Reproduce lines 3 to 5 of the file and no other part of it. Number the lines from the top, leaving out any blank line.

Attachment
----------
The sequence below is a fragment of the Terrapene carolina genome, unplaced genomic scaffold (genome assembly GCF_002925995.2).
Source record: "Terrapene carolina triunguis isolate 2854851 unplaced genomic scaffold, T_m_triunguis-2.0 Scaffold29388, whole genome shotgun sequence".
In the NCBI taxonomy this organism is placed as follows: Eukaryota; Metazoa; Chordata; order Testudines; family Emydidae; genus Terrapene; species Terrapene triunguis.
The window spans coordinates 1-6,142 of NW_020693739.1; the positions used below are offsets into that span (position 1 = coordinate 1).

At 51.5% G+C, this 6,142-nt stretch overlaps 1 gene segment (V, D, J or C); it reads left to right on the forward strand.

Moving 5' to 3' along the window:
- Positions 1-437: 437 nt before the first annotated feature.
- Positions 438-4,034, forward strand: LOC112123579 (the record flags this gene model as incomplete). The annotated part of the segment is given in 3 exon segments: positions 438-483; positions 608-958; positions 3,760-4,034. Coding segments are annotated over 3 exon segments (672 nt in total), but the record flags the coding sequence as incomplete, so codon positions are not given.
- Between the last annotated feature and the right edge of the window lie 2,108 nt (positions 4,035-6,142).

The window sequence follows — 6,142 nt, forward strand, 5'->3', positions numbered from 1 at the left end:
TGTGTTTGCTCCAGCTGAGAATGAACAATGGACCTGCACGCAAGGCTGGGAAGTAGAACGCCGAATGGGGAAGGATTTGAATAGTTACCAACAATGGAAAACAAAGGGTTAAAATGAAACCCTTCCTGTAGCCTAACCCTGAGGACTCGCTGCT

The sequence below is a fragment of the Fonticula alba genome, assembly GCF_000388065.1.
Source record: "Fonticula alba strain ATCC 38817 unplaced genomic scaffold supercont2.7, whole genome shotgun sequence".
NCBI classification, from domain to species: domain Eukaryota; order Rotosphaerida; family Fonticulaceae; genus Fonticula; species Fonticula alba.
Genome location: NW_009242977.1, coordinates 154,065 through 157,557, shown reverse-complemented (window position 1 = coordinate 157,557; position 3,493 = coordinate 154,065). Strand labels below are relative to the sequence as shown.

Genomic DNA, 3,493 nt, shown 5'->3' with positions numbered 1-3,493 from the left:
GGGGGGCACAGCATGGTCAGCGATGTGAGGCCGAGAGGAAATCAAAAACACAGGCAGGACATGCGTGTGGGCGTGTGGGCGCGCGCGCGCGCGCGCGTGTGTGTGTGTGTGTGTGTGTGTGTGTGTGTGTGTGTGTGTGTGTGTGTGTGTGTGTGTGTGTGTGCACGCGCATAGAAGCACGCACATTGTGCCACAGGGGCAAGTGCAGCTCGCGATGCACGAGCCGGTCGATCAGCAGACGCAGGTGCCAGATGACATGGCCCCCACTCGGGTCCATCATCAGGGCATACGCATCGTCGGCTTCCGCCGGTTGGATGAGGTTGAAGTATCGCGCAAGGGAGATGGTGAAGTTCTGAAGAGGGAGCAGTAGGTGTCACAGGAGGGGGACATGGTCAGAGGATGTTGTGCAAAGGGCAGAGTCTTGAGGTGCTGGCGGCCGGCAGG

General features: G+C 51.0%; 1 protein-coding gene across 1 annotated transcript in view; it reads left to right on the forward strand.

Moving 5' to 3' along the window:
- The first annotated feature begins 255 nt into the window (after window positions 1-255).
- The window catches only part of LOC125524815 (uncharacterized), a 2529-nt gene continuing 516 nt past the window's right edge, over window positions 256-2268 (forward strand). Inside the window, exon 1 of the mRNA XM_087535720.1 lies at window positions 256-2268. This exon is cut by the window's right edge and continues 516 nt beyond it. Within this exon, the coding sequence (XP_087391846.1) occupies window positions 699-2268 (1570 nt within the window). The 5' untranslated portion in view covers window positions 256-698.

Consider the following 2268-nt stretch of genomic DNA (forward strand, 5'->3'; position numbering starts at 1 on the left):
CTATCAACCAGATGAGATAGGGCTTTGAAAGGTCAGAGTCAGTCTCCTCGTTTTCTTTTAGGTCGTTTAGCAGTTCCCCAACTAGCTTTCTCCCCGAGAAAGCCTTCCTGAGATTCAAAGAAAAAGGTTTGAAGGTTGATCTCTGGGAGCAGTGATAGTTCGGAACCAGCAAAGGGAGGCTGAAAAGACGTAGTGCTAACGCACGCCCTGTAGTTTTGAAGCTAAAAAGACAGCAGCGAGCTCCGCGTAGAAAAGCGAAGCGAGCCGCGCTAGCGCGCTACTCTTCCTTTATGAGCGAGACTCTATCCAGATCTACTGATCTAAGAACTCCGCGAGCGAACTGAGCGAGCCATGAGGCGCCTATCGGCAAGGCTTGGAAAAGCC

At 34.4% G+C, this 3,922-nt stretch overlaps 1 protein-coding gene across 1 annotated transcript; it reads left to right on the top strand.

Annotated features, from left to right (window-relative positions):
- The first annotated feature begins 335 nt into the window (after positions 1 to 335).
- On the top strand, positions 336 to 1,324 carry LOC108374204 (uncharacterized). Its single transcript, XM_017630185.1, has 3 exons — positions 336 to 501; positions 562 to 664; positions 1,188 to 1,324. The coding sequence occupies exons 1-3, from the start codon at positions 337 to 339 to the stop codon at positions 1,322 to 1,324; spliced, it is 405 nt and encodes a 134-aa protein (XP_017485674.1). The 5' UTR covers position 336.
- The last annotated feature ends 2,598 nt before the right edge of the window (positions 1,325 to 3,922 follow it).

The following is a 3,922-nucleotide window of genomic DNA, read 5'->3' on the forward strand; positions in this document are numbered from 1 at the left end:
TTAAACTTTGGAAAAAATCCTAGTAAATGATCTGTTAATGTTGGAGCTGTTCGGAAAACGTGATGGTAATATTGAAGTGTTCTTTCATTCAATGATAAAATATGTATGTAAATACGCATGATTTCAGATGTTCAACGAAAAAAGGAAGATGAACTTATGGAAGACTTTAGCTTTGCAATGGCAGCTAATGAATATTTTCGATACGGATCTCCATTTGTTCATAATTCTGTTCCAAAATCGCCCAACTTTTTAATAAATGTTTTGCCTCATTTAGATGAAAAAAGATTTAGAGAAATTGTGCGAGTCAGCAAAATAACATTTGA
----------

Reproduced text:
In the NCBI taxonomy this organism is placed as follows: Eukaryota; Metazoa; Chordata; order Testudines; family Emydidae; genus Terrapene; species Terrapene triunguis.
The window spans coordinates 1-6,142 of NW_020693739.1; the positions used below are offsets into that span (position 1 = coordinate 1).

At 51.5% G+C, this 6,142-nt stretch overlaps 1 gene segment (V, D, J or C); it reads left to right on the forward strand.